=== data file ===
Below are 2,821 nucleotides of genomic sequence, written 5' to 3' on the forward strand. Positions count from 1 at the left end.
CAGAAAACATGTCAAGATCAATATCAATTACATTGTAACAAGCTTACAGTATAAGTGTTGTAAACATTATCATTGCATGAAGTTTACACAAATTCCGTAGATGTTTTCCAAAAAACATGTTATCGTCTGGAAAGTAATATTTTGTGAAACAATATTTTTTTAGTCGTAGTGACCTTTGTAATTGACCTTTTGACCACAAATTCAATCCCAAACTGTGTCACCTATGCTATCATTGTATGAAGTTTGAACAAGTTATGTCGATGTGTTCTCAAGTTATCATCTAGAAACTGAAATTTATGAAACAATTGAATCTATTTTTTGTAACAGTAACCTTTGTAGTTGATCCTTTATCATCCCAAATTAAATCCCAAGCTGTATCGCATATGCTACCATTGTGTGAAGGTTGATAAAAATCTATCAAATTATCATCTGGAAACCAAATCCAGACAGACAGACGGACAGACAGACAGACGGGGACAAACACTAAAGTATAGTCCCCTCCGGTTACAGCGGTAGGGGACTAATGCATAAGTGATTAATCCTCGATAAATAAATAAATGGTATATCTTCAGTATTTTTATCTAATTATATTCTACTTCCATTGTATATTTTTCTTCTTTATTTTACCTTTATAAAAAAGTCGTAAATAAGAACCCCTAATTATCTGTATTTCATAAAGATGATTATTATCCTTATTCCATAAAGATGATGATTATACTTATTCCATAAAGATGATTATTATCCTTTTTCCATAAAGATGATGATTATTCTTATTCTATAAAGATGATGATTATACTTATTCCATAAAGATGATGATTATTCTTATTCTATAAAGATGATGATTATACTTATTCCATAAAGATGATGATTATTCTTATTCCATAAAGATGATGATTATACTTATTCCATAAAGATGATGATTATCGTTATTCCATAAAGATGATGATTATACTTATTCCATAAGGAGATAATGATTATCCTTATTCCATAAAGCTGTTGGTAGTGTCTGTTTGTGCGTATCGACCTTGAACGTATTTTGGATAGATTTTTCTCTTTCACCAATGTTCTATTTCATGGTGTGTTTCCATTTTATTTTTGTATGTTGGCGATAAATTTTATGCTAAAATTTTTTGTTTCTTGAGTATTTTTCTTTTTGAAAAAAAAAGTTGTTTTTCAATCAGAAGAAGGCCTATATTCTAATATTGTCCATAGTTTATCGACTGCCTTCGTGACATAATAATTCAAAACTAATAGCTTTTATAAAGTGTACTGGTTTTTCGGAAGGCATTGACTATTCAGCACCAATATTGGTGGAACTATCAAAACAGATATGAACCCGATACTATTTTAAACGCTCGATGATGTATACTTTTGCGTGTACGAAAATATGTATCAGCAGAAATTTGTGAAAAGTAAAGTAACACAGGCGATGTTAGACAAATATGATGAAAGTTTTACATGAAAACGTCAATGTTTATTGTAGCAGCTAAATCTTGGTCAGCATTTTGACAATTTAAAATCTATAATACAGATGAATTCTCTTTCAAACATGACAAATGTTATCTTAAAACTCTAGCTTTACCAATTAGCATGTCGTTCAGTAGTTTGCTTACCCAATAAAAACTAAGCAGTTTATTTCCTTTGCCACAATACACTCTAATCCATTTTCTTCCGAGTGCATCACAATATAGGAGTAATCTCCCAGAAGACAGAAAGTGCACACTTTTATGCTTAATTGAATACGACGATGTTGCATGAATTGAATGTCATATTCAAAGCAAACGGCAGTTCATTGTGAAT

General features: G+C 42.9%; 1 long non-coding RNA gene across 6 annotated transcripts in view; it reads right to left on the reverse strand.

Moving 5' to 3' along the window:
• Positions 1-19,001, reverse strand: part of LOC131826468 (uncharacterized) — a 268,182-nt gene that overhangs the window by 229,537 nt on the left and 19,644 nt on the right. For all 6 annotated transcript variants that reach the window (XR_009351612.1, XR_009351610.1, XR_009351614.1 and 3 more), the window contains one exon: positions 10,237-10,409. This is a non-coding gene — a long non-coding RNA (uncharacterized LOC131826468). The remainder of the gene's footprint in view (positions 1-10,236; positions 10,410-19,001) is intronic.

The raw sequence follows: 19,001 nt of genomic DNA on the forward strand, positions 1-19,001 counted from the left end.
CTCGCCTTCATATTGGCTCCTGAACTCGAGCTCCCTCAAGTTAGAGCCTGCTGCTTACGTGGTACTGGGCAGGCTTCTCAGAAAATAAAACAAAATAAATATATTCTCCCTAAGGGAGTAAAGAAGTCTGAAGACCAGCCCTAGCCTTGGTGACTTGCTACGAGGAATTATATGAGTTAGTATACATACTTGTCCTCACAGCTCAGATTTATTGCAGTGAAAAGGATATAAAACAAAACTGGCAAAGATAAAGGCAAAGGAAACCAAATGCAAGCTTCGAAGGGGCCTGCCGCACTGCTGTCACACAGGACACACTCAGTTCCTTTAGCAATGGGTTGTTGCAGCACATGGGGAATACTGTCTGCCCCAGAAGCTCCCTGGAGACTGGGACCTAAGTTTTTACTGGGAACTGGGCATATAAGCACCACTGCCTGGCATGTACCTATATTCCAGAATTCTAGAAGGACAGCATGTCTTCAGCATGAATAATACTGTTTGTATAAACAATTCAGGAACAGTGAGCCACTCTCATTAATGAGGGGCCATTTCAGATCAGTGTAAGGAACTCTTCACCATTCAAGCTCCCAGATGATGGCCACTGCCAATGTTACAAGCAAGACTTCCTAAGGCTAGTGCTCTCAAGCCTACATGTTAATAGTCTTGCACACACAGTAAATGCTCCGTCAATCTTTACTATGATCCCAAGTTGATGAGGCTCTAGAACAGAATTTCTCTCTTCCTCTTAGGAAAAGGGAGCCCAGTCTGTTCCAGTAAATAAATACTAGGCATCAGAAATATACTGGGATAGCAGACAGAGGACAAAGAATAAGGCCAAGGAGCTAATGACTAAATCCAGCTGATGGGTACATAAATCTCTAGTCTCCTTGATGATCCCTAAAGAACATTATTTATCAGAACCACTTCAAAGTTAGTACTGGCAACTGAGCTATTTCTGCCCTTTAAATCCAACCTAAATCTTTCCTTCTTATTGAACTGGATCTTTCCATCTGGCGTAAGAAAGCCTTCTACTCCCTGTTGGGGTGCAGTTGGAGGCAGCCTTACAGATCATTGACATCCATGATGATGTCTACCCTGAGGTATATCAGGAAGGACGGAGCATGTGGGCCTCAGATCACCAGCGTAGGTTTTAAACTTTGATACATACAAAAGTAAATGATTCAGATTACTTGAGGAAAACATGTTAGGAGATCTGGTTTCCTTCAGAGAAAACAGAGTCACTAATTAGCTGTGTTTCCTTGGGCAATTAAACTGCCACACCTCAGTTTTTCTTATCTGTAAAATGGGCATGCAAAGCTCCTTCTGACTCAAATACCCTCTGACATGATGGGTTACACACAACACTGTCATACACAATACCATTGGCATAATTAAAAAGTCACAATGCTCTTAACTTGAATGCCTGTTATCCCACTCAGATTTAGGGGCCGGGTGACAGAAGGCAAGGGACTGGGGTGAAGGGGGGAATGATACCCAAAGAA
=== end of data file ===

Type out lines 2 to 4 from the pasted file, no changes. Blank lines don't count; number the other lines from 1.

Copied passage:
CAGAAAACATGTCAAGATCAATATCAATTACATTGTAACAAGCTTACAGTATAAGTGTTGTAAACATTATCATTGCATGAAGTTTACACAAATTCCGTAGATGTTTTCCAAAAAACATGTTATCGTCTGGAAAGTAATATTTTGTGAAACAATATTTTTTTAGTCGTAGTGACCTTTGTAATTGACCTTTTGACCACAAATTCAATCCCAAACTGTGTCACCTATGCTATCATTGTATGAAGTTTGAACAAGTTATGTCGATGTGTTCTCAAGTTATCATCTAGAAACTGAAATTTATGAAACAATTGAATCTATTTTTTGTAACAGTAACCTTTGTAGTTGATCCTTTATCATCCCAAATTAAATCCCAAGCTGTATCGCATATGCTACCATTGTGTGAAGGTTGATAAAAATCTATCAAATTATCATCTGGAAACCAAATCCAGACAGACAGACGGACAGACAGACAGACGGGGACAAACACTAAAGTATAGTCCCCTCCGGTTACAGCGGTAGGGGACTAATGCATAAGTGATTAATCCTCGATAAATAAATAAATGGTATATCTTCAGTATTTTTATCTAATTATATTCTACTTCCATTGTATATTTTTCTTCTTTATTTTACCTTTATAAAAAAGTCGTAAATAAGAACCCCTAATTATCTGTATTTCATAAAGATGATTATTATCCTTATTCCATAAAGATGATGATTATACTTATTCCATAAAGATGATTATTATCCTTTTTCCATAAAGATGATGATTATTCTTATTCTATAAAGATGATGATTATACTTATTCCATAAAGATGATGATTATTCTTATTCTATAAAGATGATGATTATACTTATTCCATAAAGATGATGATTATTCTTATTCCATAAAGATGATGATTATACTTATTCCATAAAGATGATGATTATCGTTATTCCATAAAGATGATGATTATACTTATTCCATAAGGAGATAATGATTATCCTTATTCCATAAAGCTGTTGGTAGTGTCTGTTTGTGCGTATCGACCTTGAACGTATTTTGGATAGATTTTTCTCTTTCACCAATGTTCTATTTCATGGTGTGTTTCCATTTTATTTTTGTATGTTGGCGATAAATTTTATGCTAAAATTTTTTGTTTCTTGAGTATTTTTCTTTTTGAAAAAAAAAGTTGTTTTTCAATCAGAAGAAGGCCTATATTCTAATATTGTCCATAGTTTATCGACTGCCTTCGTGACATAATAATTCAAAACTAATAGCTTTTATAAAGTGTACTGGTTTTTCGGAAGGCATTGACTATTCAGCACCAATATTGGTGGAACTATCAAAACAGATATGAACCCGATACTATTTTAAACGCTCGATGATGTATACTTTTGCGTGTACGAAAATATGTATCAGCAGAAATTTGTGAAAAGTAAAGTAACACAGGCGATGTTAGACAAATATGATGAAAGTTTTACATGAAAACGTCAATGTTTATTGTAGCAGCTAAATCTTGGTCAGCATTTTGACAATTTAAAATCTATAATACAGATGAATTCTCTTTCAAACATGACAAATGTTATCTTAAAACTCTAGCTTTACCAATTAGCATGTCGTTCAGTAGTTTGCTTACCCAATAAAAACTAAGCAGTTTATTTCCTTTGCCACAATACACTCTAATCCATTTTCTTCCGAGTGCATCACAATATAGGAGTAATCTCCCAGAAGACAGAAAGTGCACACTTTTATGCTTAATTGAATACGACGATGTTGCATGAATTGAATGTCATATTCAAAGCAAACGGCAGTTCATTGTGAAT

General features: G+C 42.9%; 1 long non-coding RNA gene across 6 annotated transcripts in view; it reads right to left on the reverse strand.

Moving 5' to 3' along the window: